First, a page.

Today’s post on passing the CPA exam focuses on more pre-prep issues: applications, state-specific requirements, and scheduling strategy.
The application process for taking the CPA exam requires extra care and patience. The most important thing to remember is that requirements vary by state, so it is vital to make sure that you meet the requirements in the state where you plan to take the exam, and where you plan to work after passing the test. Being recognized as a CPA is a two step process – first you must pass the test, then you must obtain a license from the state where you will work. I live and work in Illinois, so all of my paperwork and preparation revolved around Illinois requirements.
Applying to take the exam also requires two separate steps. The first step is applying to take the exam in general – this application provides to the testing authority all the proof that you meet the requirements to take the exam. The second step is applying for permission to take the individual sections and paying the applicable fees for each section.
All information about the exam, and links to the testing authorities in all jurisdictions where the exam is offered can be found at www.nasba.org. This page should be your go-to resource for any and all questions you have about the logistics of taking the test, as well as the most current information regarding upcoming changes to the content and format of the exam. The FAQ section under the CPA exam section is especially helpful. That site should be bookmarked by everyone even considering taking the exam.
Here is where some scheduling strategy comes in. I am going to use Illinois as my example, but remember that every state is different in how they operate. The situation I am describing is very common, though.
I completed the first part of the application process, which then put me in position to apply to take specific sections. The document you receive after you apply to take specific sections is called an NTS, or Notice To Schedule. This means that you now have the ability to contact a Prometric testing center and schedule your exam section. In Illinois, you can apply for any number of sections at a time, but the NTS is only good for six months from the date of issue. Also, the six month countdown starts the day the NTS is issued, so don’t do this part of the process until you are ready to take some sections!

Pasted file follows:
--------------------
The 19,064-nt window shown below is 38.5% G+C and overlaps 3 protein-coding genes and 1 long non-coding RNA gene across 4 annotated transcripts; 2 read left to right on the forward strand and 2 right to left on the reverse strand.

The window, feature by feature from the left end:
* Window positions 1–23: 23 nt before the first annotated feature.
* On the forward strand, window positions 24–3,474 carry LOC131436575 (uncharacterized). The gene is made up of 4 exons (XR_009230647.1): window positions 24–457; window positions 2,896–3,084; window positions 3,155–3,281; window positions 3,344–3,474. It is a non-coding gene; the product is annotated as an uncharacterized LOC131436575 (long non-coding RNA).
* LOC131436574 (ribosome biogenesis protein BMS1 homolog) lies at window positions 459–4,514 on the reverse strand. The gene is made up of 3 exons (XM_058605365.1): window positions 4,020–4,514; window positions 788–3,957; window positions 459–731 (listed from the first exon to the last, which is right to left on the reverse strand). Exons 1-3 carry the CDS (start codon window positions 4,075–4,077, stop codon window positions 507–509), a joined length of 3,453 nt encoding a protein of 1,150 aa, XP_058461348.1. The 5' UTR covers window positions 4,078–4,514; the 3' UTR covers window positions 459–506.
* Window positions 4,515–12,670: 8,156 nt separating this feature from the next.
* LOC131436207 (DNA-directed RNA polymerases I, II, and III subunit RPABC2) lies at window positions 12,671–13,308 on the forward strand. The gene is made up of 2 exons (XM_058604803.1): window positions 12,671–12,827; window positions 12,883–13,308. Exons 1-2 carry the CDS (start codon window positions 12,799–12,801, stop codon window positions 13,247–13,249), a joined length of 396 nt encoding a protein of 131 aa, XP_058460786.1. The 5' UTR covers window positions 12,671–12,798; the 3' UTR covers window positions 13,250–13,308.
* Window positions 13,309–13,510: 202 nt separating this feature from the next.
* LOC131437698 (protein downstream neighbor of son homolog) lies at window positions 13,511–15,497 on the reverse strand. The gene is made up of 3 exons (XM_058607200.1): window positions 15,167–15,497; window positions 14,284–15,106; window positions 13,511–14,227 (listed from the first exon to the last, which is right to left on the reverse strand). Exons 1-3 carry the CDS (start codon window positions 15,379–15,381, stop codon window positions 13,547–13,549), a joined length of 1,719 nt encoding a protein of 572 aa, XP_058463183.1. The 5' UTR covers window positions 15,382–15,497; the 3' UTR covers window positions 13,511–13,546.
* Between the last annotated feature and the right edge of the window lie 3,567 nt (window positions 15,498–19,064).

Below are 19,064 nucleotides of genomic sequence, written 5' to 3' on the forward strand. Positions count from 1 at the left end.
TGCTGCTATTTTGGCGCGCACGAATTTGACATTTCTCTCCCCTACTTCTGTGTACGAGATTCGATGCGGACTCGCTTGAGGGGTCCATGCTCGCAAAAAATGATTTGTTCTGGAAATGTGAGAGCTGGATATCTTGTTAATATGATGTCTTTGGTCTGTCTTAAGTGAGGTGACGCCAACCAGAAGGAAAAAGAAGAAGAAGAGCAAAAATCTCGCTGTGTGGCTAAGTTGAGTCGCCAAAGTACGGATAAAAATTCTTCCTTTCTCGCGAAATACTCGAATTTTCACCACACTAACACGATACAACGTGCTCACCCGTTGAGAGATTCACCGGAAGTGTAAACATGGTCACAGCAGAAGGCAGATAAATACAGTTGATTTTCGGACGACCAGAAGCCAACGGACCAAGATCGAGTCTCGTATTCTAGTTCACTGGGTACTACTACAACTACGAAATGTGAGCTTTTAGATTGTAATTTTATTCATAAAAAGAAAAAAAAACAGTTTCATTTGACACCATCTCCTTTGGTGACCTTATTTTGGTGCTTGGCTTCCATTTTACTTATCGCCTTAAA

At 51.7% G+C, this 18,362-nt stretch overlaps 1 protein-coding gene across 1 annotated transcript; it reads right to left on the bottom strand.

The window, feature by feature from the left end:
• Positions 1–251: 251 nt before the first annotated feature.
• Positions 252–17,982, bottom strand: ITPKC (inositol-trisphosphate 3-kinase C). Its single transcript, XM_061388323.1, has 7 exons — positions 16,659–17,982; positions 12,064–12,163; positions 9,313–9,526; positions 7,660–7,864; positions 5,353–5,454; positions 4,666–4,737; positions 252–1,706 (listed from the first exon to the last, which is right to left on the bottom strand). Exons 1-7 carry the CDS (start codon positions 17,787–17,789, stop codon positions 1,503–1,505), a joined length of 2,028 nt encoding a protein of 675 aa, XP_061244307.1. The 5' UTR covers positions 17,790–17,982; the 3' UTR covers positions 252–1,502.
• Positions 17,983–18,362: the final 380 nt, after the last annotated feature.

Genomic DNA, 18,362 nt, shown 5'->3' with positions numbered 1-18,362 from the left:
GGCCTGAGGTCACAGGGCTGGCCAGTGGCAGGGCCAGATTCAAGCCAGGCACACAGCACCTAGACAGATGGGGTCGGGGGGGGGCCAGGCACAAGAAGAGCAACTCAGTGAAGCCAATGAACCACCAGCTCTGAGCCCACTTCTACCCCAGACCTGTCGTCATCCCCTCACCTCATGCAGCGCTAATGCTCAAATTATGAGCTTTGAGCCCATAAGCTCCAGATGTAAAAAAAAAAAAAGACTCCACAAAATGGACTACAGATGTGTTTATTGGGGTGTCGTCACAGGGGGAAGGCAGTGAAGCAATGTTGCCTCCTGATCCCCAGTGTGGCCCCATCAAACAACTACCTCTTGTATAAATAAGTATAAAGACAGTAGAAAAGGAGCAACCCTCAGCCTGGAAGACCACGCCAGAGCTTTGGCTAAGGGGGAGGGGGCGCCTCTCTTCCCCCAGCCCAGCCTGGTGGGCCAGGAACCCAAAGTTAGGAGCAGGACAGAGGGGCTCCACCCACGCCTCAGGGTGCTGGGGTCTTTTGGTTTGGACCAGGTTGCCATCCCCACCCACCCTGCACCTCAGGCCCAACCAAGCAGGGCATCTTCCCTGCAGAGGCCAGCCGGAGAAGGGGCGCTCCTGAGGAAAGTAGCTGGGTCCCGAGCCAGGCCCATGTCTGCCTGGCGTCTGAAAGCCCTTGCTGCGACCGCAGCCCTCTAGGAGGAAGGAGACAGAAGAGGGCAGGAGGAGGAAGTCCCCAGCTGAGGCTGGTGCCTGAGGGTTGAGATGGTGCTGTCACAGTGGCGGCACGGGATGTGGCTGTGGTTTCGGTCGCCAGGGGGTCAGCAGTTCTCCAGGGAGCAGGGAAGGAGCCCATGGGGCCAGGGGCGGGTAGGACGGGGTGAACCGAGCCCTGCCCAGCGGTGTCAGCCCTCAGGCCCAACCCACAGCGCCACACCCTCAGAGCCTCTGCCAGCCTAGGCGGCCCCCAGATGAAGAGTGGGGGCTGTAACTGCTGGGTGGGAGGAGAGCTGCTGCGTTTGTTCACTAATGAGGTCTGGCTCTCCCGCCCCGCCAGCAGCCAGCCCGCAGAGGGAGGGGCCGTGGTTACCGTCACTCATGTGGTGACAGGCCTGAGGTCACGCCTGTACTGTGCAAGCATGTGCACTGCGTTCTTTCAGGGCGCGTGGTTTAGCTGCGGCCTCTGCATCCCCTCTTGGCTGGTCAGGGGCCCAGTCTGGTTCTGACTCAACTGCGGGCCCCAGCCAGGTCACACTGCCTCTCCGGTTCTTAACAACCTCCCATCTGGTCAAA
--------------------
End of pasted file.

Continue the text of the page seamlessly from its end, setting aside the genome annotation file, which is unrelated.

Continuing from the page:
If you apply to take more than one section at a time, the cost for each section gets cheaper. So, if you sign up to take all four within the six month window, you get the best price per section. However – you only have six months to take all four sections! Also, testing only falls in the first two months of each quarter (Jan-Feb, Apr-May, etc), so the timing has to be taken into account.
I started studying a couple months before I wanted to start the six month window, so that I would have time to take all four sections. I didn’t apply for an NTS until I was ready to take the first section. That way, I could take that part immediately. Then, I still had almost the full six months to prepare for and take the other three sections. In general, this gave me two months per section. Without prior planning, this wouldn’t have been possible.
Remember – everything you need can be found starting at www.nasba.org.
Next time: The big decision – how should you review for the CPA Exam?